(104.) Durkheim, Suicide, 241-258, esp. 246, 252, 258.
(105.) Durkheim Suicide, 276. Most subsequent studies, even those which claim to reevaluate Durkheim's Suicide, have ignored fatalistic suicide. For, instance, in their attempt "lire Le suicide, pour en extraire une methode d'analyse ajourd'hui encore applicable au suicide et a d'autres faits sociaux" Baudelot and Establet review only the "trois grands types de suicides ... le suicide egoiste ... le suicide altruiste, et le suicide anomique." In fact, their study never mentions fatalistic suicide. It is, therefore, not surprising that they have concluded that Durkheim's assertion that men were more suicidal than women has stood the test of time. Baudelot et Establet, Durkheim et le suicide, 10-11, 99-103. Also see Baudelot et Establet, "Suicide: l'evolution seculaire d'un fait social," 59-70.
(106.) Durkheim, "Suicide et natalite," 450. For an argument that women most, submerged in the family display the greatest female suicidal behavior see Kathryn K. Johnson, "Durkheim Revisited: Why Do Women Kill Themselves?" Suicide and Life-Threatening Behavior 11 (Summer 1981): 145.
(107.) For more on this point, see Kushner, Self-Destruction in the Promised Land, 109-111.
(108.) Steinmetz, "Suicide Among Primitive Peoples," 55-60. More recently, historian Roger Lane (1979) challenged Durkheim's logic that increased suicide rates supplied an index for social disintegration. Using the same type of data as Durkheim, Lane found that as nineteenth-century Philadelphia urbanized, its suicide rate grew proportionally greater than its homicide rate. Murderers, Lane reasoned, defy civil order, while suicides, he argued, by turning violent urges inward, internalize social regulation. Lane concluded that the increasing incidence of suicide in late nineteenth-century cities served as a barometer of social integration because suicide, unlike homicide, indicated internalization of social anger. Roger Lane, Violent Death in the City: Suicide, Accident, and Murder in Nineteenth-Century Philadelphia (Cambridge, MA 1979), 33-34, 115-134. For a parallel argument connecting urbanization to social integration see James A. Henretta, "The Morphology of New England Society in the Colonial Period," in The Family in History: Interdisciplinary Essays, edited by T. K. Rabb and R. I. Rotberg, (New York, 1973), 191-210.
(109.) Durkheim, Suicide, 228. Also see Morselli, Suicide, 256-261; Skelton, "Statistics of Suicide," 4734-75.
(110.) As early as 1821 Esquirol had attributed the high incidence of military suicide to factors which seem consistent with Durkheim's fatalistic category: "L'esprit militaire, qui inspire l'indifference pour la vie, qui n'attache pas une grande importance a un bien quo'on est pret a sacrifier a l'ambition du maitre; l'esprit militaire, dis-je, doit etre favorable au suicide." Esquirol, "Du Suicide," in Maladies Mentales, 1:590.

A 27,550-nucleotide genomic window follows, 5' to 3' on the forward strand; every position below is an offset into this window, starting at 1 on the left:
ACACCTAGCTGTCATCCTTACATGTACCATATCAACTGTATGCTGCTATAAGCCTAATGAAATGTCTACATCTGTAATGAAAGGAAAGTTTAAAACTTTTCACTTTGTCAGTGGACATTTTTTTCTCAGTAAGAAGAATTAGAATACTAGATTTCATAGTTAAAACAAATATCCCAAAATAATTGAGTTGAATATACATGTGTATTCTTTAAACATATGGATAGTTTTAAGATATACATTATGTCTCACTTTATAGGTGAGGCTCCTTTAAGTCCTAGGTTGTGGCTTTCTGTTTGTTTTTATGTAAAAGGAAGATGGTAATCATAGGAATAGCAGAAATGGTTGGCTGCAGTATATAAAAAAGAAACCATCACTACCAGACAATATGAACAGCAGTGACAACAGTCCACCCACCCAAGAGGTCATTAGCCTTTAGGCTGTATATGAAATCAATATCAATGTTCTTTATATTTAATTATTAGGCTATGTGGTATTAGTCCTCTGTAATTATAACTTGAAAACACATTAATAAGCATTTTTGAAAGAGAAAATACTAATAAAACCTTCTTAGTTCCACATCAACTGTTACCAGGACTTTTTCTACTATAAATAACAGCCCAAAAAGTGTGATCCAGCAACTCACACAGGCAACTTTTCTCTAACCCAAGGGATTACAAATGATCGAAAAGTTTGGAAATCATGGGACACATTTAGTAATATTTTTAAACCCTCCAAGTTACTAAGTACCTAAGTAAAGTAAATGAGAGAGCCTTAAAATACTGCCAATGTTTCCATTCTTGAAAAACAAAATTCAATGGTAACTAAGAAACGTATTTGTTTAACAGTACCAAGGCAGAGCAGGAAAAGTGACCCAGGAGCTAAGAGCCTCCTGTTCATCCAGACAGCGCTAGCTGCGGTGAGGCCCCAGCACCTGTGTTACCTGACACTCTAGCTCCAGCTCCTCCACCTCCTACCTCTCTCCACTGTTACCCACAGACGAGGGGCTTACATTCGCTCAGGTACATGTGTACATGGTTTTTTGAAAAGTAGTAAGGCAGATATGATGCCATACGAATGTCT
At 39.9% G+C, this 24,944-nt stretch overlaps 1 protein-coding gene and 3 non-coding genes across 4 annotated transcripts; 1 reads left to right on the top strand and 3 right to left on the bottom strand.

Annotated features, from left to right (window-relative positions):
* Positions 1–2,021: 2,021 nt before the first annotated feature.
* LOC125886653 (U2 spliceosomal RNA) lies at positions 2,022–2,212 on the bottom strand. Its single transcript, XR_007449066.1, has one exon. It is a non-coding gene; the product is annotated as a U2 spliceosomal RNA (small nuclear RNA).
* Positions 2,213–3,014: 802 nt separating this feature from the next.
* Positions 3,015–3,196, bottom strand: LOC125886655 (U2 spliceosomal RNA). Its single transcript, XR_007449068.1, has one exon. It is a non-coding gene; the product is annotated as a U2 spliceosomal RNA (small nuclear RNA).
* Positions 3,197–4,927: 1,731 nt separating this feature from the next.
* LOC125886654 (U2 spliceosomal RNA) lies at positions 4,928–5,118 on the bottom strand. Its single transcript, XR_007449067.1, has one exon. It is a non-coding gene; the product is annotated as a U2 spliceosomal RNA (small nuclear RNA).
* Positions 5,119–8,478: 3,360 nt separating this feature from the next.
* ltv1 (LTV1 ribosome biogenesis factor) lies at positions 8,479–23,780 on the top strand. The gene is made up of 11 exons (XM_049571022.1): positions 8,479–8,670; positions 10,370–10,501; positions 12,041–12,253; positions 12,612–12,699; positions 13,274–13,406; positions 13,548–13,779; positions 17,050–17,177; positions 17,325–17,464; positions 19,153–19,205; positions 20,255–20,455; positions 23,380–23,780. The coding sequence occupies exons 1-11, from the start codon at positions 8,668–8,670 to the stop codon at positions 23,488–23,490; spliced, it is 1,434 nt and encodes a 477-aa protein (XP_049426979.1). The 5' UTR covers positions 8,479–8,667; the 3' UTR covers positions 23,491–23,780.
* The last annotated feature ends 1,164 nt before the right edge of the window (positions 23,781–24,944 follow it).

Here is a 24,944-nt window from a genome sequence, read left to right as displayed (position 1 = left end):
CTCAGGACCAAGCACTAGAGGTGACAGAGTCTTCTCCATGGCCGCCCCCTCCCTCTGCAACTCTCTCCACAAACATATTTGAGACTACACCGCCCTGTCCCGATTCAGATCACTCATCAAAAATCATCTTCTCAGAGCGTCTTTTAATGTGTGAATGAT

(111.) Durkheim, Suicide, 228-239. As Besnard points out "Apres tout, le seul exemple "moderne' qui soit donne [by Durkheim] du suicide altruiste est le suicide militaire qui pourrait d'ailleurs tout aussi bien etre interprete en termes de regulation excessive (Durkheim evoque la discipline rigide, "compressive de l'individu') qu'en invoquant la trop forte integration en l'en-groupe." Besnard, "Durkheim et les femmes," 42.
(112.) Skelton, "Statistics of Suicide," 473, 475.
(113.) Masaryk's explanation for the high suicide rate in the military was especially convoluted given his algebra of the more "civilized" a society, the greater its suicide rate. "The philosophy of life, which at present is manifested by the military services," wrote Masaryk in 1881, "is wanting throughout in either true moral or religious content, and suicide therefore appears more frequently among soldiers than among civilians." Masaryk, Civilization and the Meaning of Civilization, 171. For Morselli's discussion of military suicide see Morselli, Suicide, 256-257.
(114.) If Durkheim contradicted his own logic by portraying military suicide as altruistic, he ignored entirely the fact that official statistics regularly reported extremely high rates of suicide among prisoners. "Prison life," according to Masayrk, "disposes very strongly to suicide, as the relatively high frequency of among prison inmates indicates." Given his typology, Durkheim would have had to categorize the majority of prisoner suicides as fatalistic. Masaryk, Suicide and the Meaning of Civilization, 39. Recent studies continue to report high rates of prisoner suicides: In most countries, according to Kerkhof and Bernasco, suicide "in correctional institutions is higher than in the population at large." Ad J. F. M. Kerkhof and Wim Bernasco, "Suicidal Behavior in Jails and Prisons in the Netherlands: Incidence, Characteristics, and Prevention," Suicide and Life-Threatening Behavior 20 (Summer 1990): 123-137. See also Jean-Claude Bernheim, Les suicides en prison, (Montreal, 1987), 315-317.
(115.) For examples of the persistence of Durkheim's conclusions about women's suicide by Anglo-American experts see Kushner, Self-Destruction in the Promised Land 100-102. An example of similar thinking in France is provided in the work of French sociologists Chenais and Vallin (1981) who attribute the increase of suicide among women in industrial countries since the Second World War to the breakdown of traditional institutions like the family. Thus, the increase of suicide among women is directly related to this increased exposure to those economic fluctuations that previously had their greatest impact on men: "L'influence de la situation economique sur le suicide depend beaucoup de la maniere dont les individus en difficulte se trouvent inseres dans la societe. L'existence et l'efficacite de reseaux de solidarite (qu'il s'agisse de la famille ou d'autres institutions) peuvent ecarter le recours a un geste de desespoir." Jean-Claude Chenais et Jacques Vallin, "Le suicide et la crise economique," Population et Societes 147 (Mai 1981): 2-3. Also see Jean-Claude Chenais, "L'evolution de la mortalite par suicide dans dryers pays industrialises," Population 28, no. 2 (Mars-Avril 1973): 420; Baudelot and Establet, "Suicide: l'evolution seculaire d'un fait social," 67.
(116.) Scott, "A Statistical Representation of Work: La statistique de l'industrie a Paris," 115.
Howard I. Kushner San Diego State University
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|Author:||Kushner, Howard I.|
|Publication:||Journal of Social History|
|Date:||Mar 22, 1993|
|Next Article:||Urban and national identity: Bremen, 1860-1920.|